We are living in a time of great uncertainty. Tumult, even. People are upset. There’s angst. Indignation. Calls for a return to normalcy. There are some citizens of Wallowa County, to be sure, who are not bothered with the current state of affairs. They perhaps even embrace it. But most everybody I’ve talked to lately is scandalized by Safeway moving everything around in the Enterprise store.

I could see maybe moving the bread over one aisle, just for kicks, if you simply had to stir the pot to meet a corporate directive on a change of layout. Maybe shuffle the bottled water over with the sodey pop and seltzer, instead of where it used to be with the hot chickens. That never made sense. But a complete shuffling of the deck? Near as I can tell, the new organizational scheme was created by writing the names of grocery items on ping pong balls and then pulling them out of a Bingo ball machine. “OK, aisle six … let’s see … hair care products. Next item … pet food. Aaaaand … hot sauce. Great. Next up, aisle seven.”

It used to be the only discouraging word I heard about going to Safeway had nothing at all to do with Safeway. I’ve heard from numerous local folks over the years that the biggest strain of grocery shopping in Wallowa County is how time consuming it can be, since you’re likely to encounter friends and neighbors in the store and are obliged to stop and visit. This is true. We’ve all leaned against our cart in the produce section and settled in for a visit. This is also conclusive evidence that human beings have adapted to complain about everything. “You know what gets my goat? How sociable people are in this close-knit community. Just once I’d like to purchase food among strangers and not be bothered by meaningful human interaction. Oh, wouldn’t that be nice.”

Lately, though, the principle topic of discussion in Safeway is how you can’t find anything. Several times I’ve had people look up and ask, “Why?” with no preamble, but I knew exactly what they were getting at. I shrugged. Followup question: “Why would they do this?” I shook my head. Then the conspiracy theories start: “Do they think we’re going to buy more stuff by making us wander around looking for things?”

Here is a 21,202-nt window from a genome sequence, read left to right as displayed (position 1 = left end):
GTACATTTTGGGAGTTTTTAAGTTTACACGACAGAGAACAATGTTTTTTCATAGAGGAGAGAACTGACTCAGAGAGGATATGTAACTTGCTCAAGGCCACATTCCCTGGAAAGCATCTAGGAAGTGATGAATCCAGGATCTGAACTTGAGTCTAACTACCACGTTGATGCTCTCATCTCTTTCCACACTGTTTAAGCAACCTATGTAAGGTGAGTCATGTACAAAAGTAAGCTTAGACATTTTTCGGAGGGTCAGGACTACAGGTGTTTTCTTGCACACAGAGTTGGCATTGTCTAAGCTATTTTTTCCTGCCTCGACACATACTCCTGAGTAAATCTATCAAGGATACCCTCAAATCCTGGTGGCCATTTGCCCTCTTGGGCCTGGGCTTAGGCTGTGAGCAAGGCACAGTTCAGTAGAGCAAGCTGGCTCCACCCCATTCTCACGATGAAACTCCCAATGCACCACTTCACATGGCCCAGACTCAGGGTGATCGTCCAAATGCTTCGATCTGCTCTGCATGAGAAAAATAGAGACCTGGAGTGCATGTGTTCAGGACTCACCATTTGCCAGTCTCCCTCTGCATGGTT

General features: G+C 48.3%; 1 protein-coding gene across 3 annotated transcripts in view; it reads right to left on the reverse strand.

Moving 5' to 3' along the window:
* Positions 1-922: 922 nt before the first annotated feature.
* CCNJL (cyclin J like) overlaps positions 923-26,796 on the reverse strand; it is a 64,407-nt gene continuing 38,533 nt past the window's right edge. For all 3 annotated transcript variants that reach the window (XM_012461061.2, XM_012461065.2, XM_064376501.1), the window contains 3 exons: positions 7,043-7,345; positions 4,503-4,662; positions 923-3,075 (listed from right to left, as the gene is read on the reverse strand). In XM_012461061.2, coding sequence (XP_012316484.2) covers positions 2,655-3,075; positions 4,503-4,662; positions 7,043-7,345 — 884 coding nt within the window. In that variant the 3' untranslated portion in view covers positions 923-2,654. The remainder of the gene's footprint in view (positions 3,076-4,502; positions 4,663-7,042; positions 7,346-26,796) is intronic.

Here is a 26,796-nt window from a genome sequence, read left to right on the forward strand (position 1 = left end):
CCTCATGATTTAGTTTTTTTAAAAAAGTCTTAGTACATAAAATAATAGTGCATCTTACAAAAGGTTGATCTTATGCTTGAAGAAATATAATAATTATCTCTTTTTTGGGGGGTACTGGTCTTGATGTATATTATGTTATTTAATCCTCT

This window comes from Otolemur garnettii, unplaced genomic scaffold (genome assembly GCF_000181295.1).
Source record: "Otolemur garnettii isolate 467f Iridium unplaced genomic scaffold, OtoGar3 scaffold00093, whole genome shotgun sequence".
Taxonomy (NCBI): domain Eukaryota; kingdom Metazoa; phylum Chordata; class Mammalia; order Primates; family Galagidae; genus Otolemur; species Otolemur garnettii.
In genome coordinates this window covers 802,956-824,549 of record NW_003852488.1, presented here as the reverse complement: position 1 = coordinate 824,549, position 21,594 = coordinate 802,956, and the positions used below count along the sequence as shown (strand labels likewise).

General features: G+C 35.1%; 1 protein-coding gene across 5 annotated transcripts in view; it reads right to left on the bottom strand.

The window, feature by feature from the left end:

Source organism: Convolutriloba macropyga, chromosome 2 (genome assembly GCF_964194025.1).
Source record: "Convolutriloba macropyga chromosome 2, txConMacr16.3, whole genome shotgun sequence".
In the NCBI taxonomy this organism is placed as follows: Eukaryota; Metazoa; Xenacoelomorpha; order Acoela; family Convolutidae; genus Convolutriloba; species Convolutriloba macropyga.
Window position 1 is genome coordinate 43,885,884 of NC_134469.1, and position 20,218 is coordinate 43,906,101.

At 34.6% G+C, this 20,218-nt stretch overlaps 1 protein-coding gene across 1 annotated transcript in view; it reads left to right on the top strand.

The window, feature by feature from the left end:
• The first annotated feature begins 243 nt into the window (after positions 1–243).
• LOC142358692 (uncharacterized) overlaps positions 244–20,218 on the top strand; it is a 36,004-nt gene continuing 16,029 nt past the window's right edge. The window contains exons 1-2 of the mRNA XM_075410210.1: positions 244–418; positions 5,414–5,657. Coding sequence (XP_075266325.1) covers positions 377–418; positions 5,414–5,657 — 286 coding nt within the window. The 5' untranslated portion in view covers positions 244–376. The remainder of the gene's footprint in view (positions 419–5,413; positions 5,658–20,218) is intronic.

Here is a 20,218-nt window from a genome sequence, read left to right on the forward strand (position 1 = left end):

Based on the reactions I’ve been noticing, if this was in fact the intent, the Safeway-Albertsons team might as well have moved the entire store across town without notifying anyone. That type of newness would likely have met with more customer satisfaction than this current situation where buying food in what seems like familiar territory has turned into a scavenger hunt.

Look, Safeway, I’m not trying to be critical. Well, I am. I can’t find anything in your store. But you gave me my first real job, Safeway, back when I was in high school. Remember? The store in Thurston, Ore. I counted bottle returns in the back. You would not believe what people put in or leave in bags with bottles and cans to return for deposit. I once looked down at a used diaper among the fermented sticky cans inside a dripping plastic sack. Gross. Looking back, I wish they’d restructured the layout of the Thurston store to make it impossible for people to find me. On a sidenote: the invention of bottle return machines strikes me as a giant leap forward. Seems like a good case of technology taking over the job of a human.

You hear the argument that us rubes out here in eastern Oregon are set in antiquated modes and ways of thinking. We resist change. We’re not progressive. Turns out that’s all true, especially if it means we can’t find the canned peas because they’re over where the baby wipes used to be. Change is rough. But I’m sure all us grocery shoppers in the county will somehow manage. Personally, I’ve just been buying whatever is sitting in the place where the thing I want used to be. Makes for some interesting concoctions. Tonight I’m having baked pickles and magazines with a zesty shampoo sauce. Mmmm.

Jon Rombach is a local columnist for the Chieftain.

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